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Attorney: NFL's Goodell should explain why he hasn't taken corrective measures

Ask a die-hard New Orleans Saints fan whether a lawsuit is the best way to settle the score of the 2019 NFC championship game against the Los Angeles Rams that cost the Saints a trip to the Super Bowl, and you’re likely to get plenty of affirmative responses.

At least two Saints season ticket-holders and a Saints “super fans” website have endorsed the idea, filing a civil lawsuit in a Louisiana state court on Tuesday against NFL Commissioner Roger Goodell, the NFL, and its successor-in-interest NFL Properties, Inc.

To recap, there’s little debate that at least one major officiating error, with 1:45 remaining on the game clock, changed the game’s outcome. Game referees failed to call pass interference or unnecessary roughness when Rams cornerback Nickell Robey-Coleman made an illegal helmet-to-helmet tackle of Saints receiver Tommylee Lewis. An interference call would have allowed the Saints a first down, and with it, an opportunity to run down the clock and attempt a field goal to win the game. Instead, the tied game was forced into overtime during which the Rams solidified a 26-23 win.

Writ of Mandamus

The plaintiffs are seeking zero monetary compensation. Instead, they’re asking the court to issue a Writ of Mandamus that would compel the league and Goodell to invoke an official NFL rule that provides remedies for “extraordinarily unfair” game occurrences. The complaint asks the court to enforce the rule by taking one of three actions: schedule a “do-over” from the point of the game in dispute; replay the entire game; or reverse the game’s result.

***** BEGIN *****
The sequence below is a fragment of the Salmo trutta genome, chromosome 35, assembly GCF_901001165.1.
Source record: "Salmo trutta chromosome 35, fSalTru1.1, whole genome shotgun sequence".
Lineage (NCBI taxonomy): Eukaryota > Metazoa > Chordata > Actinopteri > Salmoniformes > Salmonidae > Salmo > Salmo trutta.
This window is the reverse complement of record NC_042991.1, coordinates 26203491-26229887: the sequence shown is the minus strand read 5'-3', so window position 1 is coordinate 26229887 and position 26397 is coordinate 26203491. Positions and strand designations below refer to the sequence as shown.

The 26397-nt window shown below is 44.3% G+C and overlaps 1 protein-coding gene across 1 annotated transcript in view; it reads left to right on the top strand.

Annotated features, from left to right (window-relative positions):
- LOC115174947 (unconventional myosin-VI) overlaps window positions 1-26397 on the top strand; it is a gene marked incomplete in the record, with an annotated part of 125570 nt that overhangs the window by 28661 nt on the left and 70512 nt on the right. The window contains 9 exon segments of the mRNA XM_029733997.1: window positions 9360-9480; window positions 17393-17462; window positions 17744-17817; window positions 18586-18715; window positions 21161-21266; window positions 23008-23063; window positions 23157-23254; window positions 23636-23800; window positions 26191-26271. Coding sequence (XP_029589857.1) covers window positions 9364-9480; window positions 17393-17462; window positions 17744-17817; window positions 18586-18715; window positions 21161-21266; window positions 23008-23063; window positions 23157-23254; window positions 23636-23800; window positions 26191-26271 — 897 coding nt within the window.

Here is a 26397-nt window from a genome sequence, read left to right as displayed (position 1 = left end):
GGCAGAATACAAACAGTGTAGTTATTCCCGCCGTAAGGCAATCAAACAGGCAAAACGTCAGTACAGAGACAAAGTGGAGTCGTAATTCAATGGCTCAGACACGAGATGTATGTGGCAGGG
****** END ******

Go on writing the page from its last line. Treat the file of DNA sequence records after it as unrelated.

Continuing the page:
“What we’re hoping is that the commissioner does the right thing,” Frank D’Amico, Jr., the plaintiffs’ attorney, told Yahoo Finance. “He has the authority to correct this egregious error that will go down in infamy as probably the worst non-call in NFL history.”

The lawsuit was served on Commissioner Goodell on Tuesday.

“We have not heard anything from the commissioner,” D’Amico said. “He has not made a public statement; he has not returned any of our calls; and he has not explained to the world why he has not taken the corrective measures he has the authority to do under Rule 17, so we had no choice but to file this lawsuit to ask the court to intervene to ask the NFL to enforce its own rules.”

According to D’Amico Jr., Goodell could invoke Rule 17, which gives the commissioner sole authority to take corrective measures “if any club action, non-participant interference, or calamity occurs in an NFL game which the commissioner deems so extraordinarily unfair...that such action has a major effect on the result of the game.”

D’Amico Jr. emphasized that Saints head coach Sean Payton said officials admitted that they blew the call, and said that by all accounts the play was characterized as an intentional act by the defensive back for the Rams. Yet he doubts whether his case and the official’s error will ever be evaluated by the court, or by the NFL.

The case is set for an initial hearing on Monday, the first available date on the court’s calendar, less than five business days before the Super Bowl.

“I expect the NFL and its legion of lawyers to file every exception they can to get this dismissed or not heard on Monday,” D’Amico Jr. said. “I don’t know why the commissioner is not acting on his own authority.”

Damages listed in the plaintiffs’ complaint include mental anguish and emotional trauma, loss of faith in the NFL, loss of enjoyment of life, loss of entertainment, and distrust of the game.

D’Amico said that while Rule 17 cannot be utilized by the clubs or the players, it is available to NFL customers.

“The fans who actually pay to see these games, the customers of the NFL,” D’Amico Jr. said, “are the ones who can complain that the rules aren’t being enforced fairly and equitably.

“We are dismayed at the lack of the integrity in the game,” D’Amico Jr. said. “This isn’t just an average game. This is the NFC Championship game determining who goes to the Super Bowl.”

“If there was ever a time when Rule 17 needed to be implemented, this is it.”

Alexis Keenan is a New York-based reporter for Yahoo Finance. She previously produced live news for CNN and is a former litigation attorney. Follow her on Twitter at @alexiskweed

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